Finally, a standard homeowners’ policy does not cover flood and earthquake damage. The cost of a separate earthquake policy depends on the likelihood of earthquakes in your area. Homeowners who live in flood-prone areas should take advantage of the National Flood Insurance Program.
The Oregon Planned Community Act (ORS Chapter 94) was adopted in the early 1980s. The Act applies to any subdivision where the owners have collective obligations. Collective obligations include maintaining common property or paying assessments that are used for association operations. A community may be subject to ORS Chapter 94 even if created prior to the adoption of the Act and even if the governing documents make no mention of the statute.
The applicability of the Act depends on the year the community was created, the number of lots, and the total amount of annual assessments. The number of lots and the total amount of annual assessments determine the "class" of the planned community. Class 1 planned communities contain at least 13 lots with at least $10,000 in total annual assessments. Communities with 5-12 lots and at least $1,000 in total annual assessments are Class 2 planned communities. All other subdivisions with collective obligations are considered Class 3 planned communities.
For Class 1 and Class 2 planned communities created prior to 2002, certain provisions of the Act apply to the extend the statute is consistent with the governing documents. Here is a quick way to determine which portions of ORS Chapter 94 apply to your community (if created before 2002): https://calaw.attorney/ors94applicability
Congratulations to our colleague Bruce Lepore for earning the coveted Larry Kressel Memorial Scholarship! The scholarship is a memorial scholarship dedicated to Larry Kressel, former professor at Lewis & Clark Law School, who was one of Oregon’s best land use planning attorneys. Eileen “Ikie” Kressel who established the scholarship in honor of her husband Larry, wanted to recognize an outstanding student in the area of land use law. We are thrilled that not only is Bruce at the top of his class but also that he was chosen as the recipient of this award.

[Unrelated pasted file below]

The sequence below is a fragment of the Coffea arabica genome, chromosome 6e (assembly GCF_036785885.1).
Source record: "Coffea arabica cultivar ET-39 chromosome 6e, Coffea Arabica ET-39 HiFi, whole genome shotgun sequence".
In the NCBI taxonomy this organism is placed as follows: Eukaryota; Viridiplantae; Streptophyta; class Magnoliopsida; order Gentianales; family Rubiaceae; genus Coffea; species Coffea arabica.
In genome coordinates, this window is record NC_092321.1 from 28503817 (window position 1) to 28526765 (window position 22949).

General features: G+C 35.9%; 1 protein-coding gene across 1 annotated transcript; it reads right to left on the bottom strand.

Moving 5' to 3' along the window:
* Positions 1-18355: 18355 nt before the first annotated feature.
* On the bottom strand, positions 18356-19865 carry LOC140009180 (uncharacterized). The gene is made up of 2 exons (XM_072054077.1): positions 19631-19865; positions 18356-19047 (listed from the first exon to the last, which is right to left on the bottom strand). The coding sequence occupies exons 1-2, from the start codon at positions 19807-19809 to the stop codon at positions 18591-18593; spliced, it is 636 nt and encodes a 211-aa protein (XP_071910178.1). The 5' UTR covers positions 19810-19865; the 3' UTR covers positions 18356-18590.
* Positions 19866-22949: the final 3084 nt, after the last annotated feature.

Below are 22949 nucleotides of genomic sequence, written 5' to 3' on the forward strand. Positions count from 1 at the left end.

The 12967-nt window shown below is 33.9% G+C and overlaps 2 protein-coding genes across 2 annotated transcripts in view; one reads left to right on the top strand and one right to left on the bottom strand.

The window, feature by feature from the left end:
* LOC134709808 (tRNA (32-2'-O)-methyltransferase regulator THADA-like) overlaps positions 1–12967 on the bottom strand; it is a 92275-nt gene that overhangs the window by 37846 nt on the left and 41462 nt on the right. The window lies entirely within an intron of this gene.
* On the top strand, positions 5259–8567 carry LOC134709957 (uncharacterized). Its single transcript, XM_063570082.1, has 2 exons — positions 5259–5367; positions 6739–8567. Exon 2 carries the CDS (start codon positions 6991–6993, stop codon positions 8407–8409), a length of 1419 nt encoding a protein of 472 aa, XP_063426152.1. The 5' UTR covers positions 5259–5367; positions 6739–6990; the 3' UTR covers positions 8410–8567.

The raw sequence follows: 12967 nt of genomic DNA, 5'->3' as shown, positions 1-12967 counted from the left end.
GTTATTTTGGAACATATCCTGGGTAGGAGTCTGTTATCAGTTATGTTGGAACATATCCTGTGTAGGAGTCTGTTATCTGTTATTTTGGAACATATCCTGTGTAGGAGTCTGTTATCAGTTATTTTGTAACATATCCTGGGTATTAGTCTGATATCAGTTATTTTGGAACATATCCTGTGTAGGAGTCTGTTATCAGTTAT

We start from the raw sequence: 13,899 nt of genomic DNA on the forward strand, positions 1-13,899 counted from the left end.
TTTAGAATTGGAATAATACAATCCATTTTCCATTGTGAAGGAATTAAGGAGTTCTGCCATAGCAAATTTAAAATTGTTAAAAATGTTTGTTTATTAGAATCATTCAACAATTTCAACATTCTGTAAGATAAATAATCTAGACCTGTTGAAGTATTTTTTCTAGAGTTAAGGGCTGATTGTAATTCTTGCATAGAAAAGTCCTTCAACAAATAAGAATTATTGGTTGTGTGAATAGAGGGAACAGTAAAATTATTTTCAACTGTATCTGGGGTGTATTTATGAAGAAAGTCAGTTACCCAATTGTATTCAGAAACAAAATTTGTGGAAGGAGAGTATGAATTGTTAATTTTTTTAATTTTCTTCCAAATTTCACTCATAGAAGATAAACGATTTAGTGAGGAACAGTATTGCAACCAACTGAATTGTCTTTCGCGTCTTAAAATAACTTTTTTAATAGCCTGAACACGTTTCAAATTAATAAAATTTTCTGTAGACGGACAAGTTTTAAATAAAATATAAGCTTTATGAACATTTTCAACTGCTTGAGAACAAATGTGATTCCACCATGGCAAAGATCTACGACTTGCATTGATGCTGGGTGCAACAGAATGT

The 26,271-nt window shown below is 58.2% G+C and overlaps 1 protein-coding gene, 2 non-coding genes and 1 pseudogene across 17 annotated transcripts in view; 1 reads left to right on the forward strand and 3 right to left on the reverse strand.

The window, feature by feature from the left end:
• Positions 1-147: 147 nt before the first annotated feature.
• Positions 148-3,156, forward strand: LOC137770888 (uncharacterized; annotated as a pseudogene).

Bruce is currently in his final year of law school at Lewis & Clark Law School. When Bruce graduates in Summer 2018 (with top marks), he will be joining the firm full-time as a Partner.
Keep up the good work Bruce!
- Congrats from the CALAW Team
Condominium and homeowner associations frequently enter into contracts with third-parties. Examples include landscaping contracts, management contracts, and construction contracts. In order to protect the interests of the association, many community association attorneys include indemnity provisions in the contract. Here’s a common example of an indemnity provision:
Contractor will indemnify, defend, and hold harmless the Association from and against any and all claims of every kind, whether known or unknown, resulting from or arising out of Contractor’s work under this agreement.
In this example, the contractor is the “indemnitor” and the association is the “indemnitee”. What is the effect of this language? Let’s assume the Contractor is a landscaper hired to take care of the common areas of the community. One day the Contractor is trimming tree branches. Standard practice requires one worker to operate the saw, and another worker to control the direction of the falling branch. The contractor is short staffed, and there is no second worker to control the direction of the falling branch. A cut branch falls on a unit owner’s exterior deck and damages patio furniture and a BBQ grill. The unit owner then sues the association and wins a judgment for the damaged property.
If the agreement between the association and the contractor contains indemnity language, then the contractor is required to hire and pay for an attorney to defend the association, as well as pay the judgment against the association.